Get ready to feel jealous! Meet the Malta-based boss asking employees to work LESS
Have you ever hit that 3pm slump at work and thought “I wish I could just go home now?” Well, for one lucky group of employees in Malta, they get to do that EVERY DAY!
Offices at Good Game Ltd, Gzira
Living the dream
Good Game Ltd has 12 staff. 11 are Finnish and one is Maltese. And it’s no surprise that many say they chose the company based on the reduced working hours, including 28-year-old Front-End Programmer Esa Holla.
“I always dreamed of working in a country where there was lots of sunshine and palm trees, so when I was contacted about moving to Malta, I was very excited, although I did have to look up where it was on a map!” Esa tells me, as we sit in the sun-drenched terrace.
Esa Holla and Ilkka Tauriainen
“I’ve been working here for two years. When Good Game Ltd first contacted me about a job, I was a little suspicious, as it all sounded too good to be true. It was the first time I’d ever been approached about working abroad and it was in a hot climate as well as with a six-hour working week! It’s the number one reason I took the job.”
“The way I work my hours depends on how tired I am. Some days I come in around nine or ten o’clock, but other days I come in later. It’s quite flexible so if I do a short day, I can work longer hours the next day to make up for it. We just make a note of what we’ve worked and make up the missing time if we need to.”
Esa is using the extra time in his day to set up his own business. Not that he has any plans of leaving Good Game Ltd any time soon. “I’ve already been offered other jobs for more money in places like the UK, but I’m not interested.”
His colleague, Art Director Ilkka Tauriainen, 35. also enjoys the company’s flexibility. He began working for Good Game Ltd as a web designer in January 2017. He’s also one of the first people to arrive at the office in Gzira in the morning – although that’s not necessarily because he’s an early riser. “I live in Msida, so the rubbish trucks usually wake me up early! I figure since I’m already outside at 8am, I might as well just go into the office.” Ilkka then works for six hours before heading home to relax.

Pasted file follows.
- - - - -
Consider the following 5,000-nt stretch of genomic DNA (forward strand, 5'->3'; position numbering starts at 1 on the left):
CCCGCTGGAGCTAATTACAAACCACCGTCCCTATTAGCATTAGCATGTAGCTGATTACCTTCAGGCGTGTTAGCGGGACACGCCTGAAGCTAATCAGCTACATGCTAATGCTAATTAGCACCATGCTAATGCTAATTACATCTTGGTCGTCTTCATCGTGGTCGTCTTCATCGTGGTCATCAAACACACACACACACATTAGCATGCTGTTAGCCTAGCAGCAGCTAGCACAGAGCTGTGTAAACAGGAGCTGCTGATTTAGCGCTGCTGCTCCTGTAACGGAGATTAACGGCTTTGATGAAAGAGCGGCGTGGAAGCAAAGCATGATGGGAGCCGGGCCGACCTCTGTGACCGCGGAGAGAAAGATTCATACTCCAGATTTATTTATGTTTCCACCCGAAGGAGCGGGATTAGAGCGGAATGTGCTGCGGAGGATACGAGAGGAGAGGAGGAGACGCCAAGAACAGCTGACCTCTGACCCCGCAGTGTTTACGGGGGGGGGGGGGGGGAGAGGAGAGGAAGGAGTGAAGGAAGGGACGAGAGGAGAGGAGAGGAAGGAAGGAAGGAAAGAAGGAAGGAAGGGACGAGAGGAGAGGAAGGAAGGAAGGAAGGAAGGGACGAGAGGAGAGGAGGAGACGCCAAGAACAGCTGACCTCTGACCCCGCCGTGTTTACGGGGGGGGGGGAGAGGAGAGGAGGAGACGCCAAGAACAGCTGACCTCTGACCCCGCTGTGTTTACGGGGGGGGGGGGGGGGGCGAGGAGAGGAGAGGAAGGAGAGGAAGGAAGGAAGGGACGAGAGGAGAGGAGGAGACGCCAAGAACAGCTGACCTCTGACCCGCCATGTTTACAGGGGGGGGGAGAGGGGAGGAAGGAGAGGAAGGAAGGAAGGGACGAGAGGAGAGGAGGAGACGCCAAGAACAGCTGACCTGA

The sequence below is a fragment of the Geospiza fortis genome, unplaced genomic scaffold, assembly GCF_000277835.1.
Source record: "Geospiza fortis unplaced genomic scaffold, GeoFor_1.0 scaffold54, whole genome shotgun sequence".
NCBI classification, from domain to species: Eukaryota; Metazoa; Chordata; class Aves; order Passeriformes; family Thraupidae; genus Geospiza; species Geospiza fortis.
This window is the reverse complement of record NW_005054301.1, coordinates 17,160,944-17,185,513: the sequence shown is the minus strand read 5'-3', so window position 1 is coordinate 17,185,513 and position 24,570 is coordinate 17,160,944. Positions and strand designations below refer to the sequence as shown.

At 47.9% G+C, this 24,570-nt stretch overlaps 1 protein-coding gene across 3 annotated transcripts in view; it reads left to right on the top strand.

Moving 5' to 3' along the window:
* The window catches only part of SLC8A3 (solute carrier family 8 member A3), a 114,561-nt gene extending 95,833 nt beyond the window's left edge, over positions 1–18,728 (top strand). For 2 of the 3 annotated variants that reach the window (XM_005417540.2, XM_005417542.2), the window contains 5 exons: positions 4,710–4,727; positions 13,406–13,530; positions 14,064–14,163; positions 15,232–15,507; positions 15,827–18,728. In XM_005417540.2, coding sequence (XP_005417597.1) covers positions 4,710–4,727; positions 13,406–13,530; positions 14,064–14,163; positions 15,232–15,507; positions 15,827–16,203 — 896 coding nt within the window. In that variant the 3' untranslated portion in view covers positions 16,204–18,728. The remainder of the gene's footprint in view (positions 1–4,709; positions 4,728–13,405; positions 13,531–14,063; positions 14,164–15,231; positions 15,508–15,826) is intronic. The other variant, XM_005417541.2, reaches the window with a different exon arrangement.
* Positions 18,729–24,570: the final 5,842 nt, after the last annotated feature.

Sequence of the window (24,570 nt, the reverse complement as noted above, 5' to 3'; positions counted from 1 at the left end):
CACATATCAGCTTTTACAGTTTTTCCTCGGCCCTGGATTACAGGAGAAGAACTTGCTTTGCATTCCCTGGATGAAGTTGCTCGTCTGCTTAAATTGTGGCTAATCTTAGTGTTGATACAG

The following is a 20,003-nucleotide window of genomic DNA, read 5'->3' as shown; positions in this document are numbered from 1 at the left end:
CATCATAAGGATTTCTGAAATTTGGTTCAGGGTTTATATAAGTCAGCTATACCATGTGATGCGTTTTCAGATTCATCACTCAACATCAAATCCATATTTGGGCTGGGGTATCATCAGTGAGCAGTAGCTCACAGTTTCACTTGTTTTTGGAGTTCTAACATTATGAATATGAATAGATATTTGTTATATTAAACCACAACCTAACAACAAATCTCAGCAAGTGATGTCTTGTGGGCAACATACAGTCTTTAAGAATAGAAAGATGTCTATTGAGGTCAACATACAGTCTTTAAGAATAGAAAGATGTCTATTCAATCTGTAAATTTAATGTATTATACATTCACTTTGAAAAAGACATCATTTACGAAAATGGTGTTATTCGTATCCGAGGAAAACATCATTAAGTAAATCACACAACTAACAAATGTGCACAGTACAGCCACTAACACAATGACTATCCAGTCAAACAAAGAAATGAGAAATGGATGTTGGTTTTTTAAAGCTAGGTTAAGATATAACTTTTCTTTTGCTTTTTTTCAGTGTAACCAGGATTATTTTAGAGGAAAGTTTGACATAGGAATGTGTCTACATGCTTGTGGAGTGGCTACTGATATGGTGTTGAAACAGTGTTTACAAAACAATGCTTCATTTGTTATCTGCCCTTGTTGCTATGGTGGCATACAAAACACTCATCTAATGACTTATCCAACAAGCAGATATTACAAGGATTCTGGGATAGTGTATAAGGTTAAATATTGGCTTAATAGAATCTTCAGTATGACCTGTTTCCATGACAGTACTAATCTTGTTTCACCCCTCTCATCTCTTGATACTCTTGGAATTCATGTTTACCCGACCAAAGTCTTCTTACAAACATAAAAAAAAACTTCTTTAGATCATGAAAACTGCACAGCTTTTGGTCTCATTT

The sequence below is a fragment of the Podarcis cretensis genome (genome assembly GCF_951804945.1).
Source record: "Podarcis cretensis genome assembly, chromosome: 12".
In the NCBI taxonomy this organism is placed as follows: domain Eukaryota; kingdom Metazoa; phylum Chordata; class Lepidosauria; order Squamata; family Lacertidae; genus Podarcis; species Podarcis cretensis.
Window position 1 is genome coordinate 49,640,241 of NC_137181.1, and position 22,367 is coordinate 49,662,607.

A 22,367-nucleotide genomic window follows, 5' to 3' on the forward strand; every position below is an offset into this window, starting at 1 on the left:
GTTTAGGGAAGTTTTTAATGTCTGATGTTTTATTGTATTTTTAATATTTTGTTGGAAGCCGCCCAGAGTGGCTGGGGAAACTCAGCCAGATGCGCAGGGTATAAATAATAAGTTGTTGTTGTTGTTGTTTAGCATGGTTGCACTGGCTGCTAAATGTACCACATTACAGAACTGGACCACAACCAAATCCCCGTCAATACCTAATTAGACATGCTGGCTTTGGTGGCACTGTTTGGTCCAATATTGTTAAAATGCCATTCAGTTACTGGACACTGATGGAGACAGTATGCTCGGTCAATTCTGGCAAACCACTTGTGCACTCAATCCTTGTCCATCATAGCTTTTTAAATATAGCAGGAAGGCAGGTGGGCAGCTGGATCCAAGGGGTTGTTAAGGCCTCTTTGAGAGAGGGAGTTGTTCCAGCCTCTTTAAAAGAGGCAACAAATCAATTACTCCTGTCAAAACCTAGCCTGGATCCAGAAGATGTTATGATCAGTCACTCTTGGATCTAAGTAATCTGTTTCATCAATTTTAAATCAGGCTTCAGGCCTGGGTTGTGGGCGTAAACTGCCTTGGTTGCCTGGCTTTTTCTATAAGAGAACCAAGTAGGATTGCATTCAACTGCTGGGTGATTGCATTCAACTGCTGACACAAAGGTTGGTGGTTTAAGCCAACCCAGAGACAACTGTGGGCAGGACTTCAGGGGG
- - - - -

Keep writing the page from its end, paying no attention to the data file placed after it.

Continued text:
“I like to do some traditional art, play online with my friends, watch TV or just chill. Before I came here, I worked as a freelancer in Finland for two years. I worked for an American company based in Texas, so because of the time-difference, my day started at three o’clock. I much prefer it this way.”
Staff at Good Game Ltd wearing slippers at the office
Not just ‘casual Friday’
And there’s even more to be envious of! Staff get to pad around in slippers – yes slippers – at the office, and can lounge around in swinging rattan chairs, surrounded by cool, calming walls.
The men responsible for creating this environment are 35-year-old Toni Halonen and his two co-founders, Ville Sissonen and Jussi Kauppinen. Cousins Toni and Ville came to Malta in 2011 to become professional poker players and decided to set up a company on the side. A key part of the trio's model was offering new recruits a six-hour working day - a gamble that seems to have paid off.
“When we were building the business, we asked ourselves what kind of company we would like to work for,” says Toni. “We’d done content writing jobs in the past and knew that doing it for eight hours straight can be very tedious. We’d heard that some companies in Sweden have had good results, so we said we would try it. Obviously as the boss I don’t work a six hour day, but it’s something I can offer my staff. Breaks aren’t included in that time, but people usually eat and are done within six hours and 20 minutes.”
Toni Halonen, CEO, Good Game Ltd
Toni and his team are now building their first non-Finnish website Bojoko (Spanish for "good game") which works as a marketplace for UK-licensed online casinos. “It’s been very successful for us," Toni says. "Last year we sold two of our biggest websites in Finland, with one selling for €15 million.”
“Retention has been very good, which has saved me a lot of time on recruiting and training new people,” he adds. “I was able to attract two of our coders from Finland, who I don’t think would have moved to Malta if we had had an eight-hour working day.”
“It’s also become our brand,” he continues. “I like that people can Google us and find stories about our flexibility. I’m even reluctant to encourage other bosses to do it, as it gives us an edge, but ultimately I think it would be better for the industry as a whole.”
“There is one component missing, and it’s that you can’t have a casual chat with your colleagues that often. We try and keep meetings to a minimum anyway, but now we must be very efficient with our time. It would be nice to have time to just chat on the terrace together about work, but it’s a compromise that overall we think is more beneficial.”
Time to forward this article to your boss!